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Welsh, Christopher MD; Doniger, Jeremy

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The Corner is an Emmy award–winning miniseries that portrays life in a West Baltimore neighborhood, only blocks from my office at the University of Maryland Medical Center. As an addiction psychiatrist, The Corner resonated with me because it accurately depicts the conditions that impact my patients. The residents of this neighborhood face poverty, a lack of opportunity, and the ubiquitous presence of the illicit drug trade and its associated violence. After sharing The Corner with a second-year medical student whom I mentor, we realized that this engaging production could help medical students and residents (the majority of whom have been raised in middle- or upper-class, suburban environments) gain insight into realities of life in an inner-city neighborhood plagued by drugs and poverty.

Based on the 1997 novel by David Simon and Edward Burns, The Corner: A Year In the Life of an Inner-City Neighborhood, the HBO production chronicles a one-year period in the life of the McCulloughs: 15-year-old DeAndre and his parents, Fran and Gary. The central theme of the miniseries deals with addiction in the sense of how it develops and progresses and the effects it has on the characters, their friends, and the community as a whole. The director of the HBO miniseries, Charles Dutton, does an excellent job of portraying the futility of these characters’ lives and their attempts to struggle with situations that appear to be hopeless, such as poverty and other harsh realities of inner-city life found in many American cities and neighborhoods. The impact of the drug-trade economy, as well as the resultant tension and violence among the drug dealers, drug users, nonusing residents, and law enforcement personnel, create a stressful environment for everyone involved.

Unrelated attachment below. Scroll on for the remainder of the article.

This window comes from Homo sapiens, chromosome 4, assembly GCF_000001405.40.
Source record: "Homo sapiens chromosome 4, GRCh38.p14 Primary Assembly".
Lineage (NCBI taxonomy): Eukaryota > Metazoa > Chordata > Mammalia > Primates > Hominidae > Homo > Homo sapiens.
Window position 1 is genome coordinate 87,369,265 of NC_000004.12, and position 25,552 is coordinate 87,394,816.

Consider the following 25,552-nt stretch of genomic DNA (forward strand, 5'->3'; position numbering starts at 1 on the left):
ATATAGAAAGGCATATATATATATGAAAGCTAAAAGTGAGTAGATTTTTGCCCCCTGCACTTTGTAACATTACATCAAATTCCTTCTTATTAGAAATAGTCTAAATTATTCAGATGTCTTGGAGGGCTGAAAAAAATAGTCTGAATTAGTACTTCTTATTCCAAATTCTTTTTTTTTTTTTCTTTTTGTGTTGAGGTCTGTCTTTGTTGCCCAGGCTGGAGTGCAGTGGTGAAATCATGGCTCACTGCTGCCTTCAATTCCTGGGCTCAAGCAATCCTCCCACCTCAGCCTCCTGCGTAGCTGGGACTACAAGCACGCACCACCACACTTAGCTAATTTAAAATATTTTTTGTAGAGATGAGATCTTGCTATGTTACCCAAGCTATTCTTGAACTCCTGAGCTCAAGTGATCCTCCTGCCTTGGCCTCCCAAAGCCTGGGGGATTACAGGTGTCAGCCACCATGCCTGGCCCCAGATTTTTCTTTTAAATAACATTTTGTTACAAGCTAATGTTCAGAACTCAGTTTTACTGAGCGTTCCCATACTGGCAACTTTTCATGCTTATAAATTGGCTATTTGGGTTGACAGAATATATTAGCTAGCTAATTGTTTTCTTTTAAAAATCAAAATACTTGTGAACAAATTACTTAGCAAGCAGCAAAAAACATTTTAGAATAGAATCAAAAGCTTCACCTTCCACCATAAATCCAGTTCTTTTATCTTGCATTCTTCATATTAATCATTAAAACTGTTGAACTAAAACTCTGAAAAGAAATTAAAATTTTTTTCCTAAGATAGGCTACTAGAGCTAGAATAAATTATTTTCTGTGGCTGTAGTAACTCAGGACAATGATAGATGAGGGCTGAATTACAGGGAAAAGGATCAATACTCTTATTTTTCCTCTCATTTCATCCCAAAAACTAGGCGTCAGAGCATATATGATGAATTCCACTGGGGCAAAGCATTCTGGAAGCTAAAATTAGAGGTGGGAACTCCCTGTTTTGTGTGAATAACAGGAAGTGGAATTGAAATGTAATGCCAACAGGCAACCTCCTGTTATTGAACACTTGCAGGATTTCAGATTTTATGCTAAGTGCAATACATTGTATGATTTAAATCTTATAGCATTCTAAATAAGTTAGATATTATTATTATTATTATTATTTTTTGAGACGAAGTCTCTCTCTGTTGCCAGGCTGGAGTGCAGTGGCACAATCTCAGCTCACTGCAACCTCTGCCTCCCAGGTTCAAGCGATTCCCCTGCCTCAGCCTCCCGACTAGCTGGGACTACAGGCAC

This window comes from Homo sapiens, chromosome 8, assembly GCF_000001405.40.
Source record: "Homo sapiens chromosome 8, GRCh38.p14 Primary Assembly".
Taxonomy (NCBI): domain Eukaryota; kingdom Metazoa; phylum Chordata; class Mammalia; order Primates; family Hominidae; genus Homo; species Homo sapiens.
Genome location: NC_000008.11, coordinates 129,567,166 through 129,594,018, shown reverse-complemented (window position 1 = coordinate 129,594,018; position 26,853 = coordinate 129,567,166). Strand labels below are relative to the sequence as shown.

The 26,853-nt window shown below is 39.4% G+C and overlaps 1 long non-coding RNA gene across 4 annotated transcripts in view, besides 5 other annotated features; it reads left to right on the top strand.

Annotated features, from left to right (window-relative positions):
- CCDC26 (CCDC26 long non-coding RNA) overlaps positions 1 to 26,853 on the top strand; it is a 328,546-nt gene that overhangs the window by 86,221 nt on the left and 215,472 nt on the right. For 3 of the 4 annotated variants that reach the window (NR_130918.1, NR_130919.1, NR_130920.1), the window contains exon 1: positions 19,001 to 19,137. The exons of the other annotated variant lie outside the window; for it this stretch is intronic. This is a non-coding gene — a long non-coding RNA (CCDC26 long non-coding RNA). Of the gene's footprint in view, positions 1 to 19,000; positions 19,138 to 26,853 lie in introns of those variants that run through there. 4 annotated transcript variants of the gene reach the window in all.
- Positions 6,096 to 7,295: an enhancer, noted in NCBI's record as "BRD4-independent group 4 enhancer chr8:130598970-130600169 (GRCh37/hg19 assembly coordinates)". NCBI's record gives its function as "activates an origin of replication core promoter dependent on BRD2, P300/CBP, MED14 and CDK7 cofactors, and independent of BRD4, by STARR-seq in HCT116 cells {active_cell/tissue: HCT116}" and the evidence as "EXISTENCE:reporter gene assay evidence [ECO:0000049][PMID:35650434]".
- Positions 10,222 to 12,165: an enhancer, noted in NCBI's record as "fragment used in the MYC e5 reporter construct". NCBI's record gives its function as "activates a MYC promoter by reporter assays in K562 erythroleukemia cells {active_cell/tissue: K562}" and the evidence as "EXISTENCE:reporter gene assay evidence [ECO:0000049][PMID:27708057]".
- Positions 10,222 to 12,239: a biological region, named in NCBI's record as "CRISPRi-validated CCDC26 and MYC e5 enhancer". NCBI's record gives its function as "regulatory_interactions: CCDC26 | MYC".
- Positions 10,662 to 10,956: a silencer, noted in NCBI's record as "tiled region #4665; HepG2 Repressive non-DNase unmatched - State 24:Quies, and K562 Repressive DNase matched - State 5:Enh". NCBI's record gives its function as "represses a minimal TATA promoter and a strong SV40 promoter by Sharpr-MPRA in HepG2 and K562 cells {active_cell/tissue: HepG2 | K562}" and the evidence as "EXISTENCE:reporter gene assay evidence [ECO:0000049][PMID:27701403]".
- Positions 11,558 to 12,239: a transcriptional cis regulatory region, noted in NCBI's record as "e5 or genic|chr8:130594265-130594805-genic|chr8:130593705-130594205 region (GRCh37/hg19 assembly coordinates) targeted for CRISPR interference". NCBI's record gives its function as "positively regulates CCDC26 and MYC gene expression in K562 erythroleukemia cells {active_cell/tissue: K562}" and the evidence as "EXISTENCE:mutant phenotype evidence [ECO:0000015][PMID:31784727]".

The Corner is shot entirely in Baltimore neighborhoods using many local actors and extras from the area. I have spoken with several of the people who are portrayed in the miniseries, and they have told me that it accurately reflects the circumstances of their lives. The cinema vérité, which gives the film a docudrama aesthetic, draws viewers into this world and helps them feel as though they are experiencing the obstacles of each character. It enables the viewer to empathize, rather than sympathize, with the characters. By watching The Corner, students are better able to appreciate their patients’ difficulties in coping with their various medical and nonmedical problems; they learn that they need to take these circumstances into account as they work with patients. They are also better able to understand the “attraction” of dealing and using drugs or prostituting when the situation offers a person very few other options.

At the University of Maryland School of Medicine, we have used The Corner as a teaching tool. Psychiatry residents and third-year medical students, during their one-month rotation on the hospital's addiction service, have watched this miniseries and shared their impressions with a faculty member. In addition, interested first- and second-year students, who were recruited via e-mail, attended a series of biweekly lunchtime screenings of individual episodes followed by a discussion. These sessions proved to be very popular and generated interesting dialogue. Students have remarked that they were surprised how strongly they empathized with the characters. Although this production takes place in Baltimore, students have suggested that a screening of The Corner would be valuable for students in other medical schools. In the words of Charles S. Dutton, “this film is a true story of men, women, and children living in the drug trade; their voices are too-rarely heard.” By exposing medical students and residents to The Corner, medical educators can help these voices to be heard by a group who can truly benefit from hearing them.

Christopher Welsh, MD

Jeremy Doniger

© 2004 Association of American Medical Colleges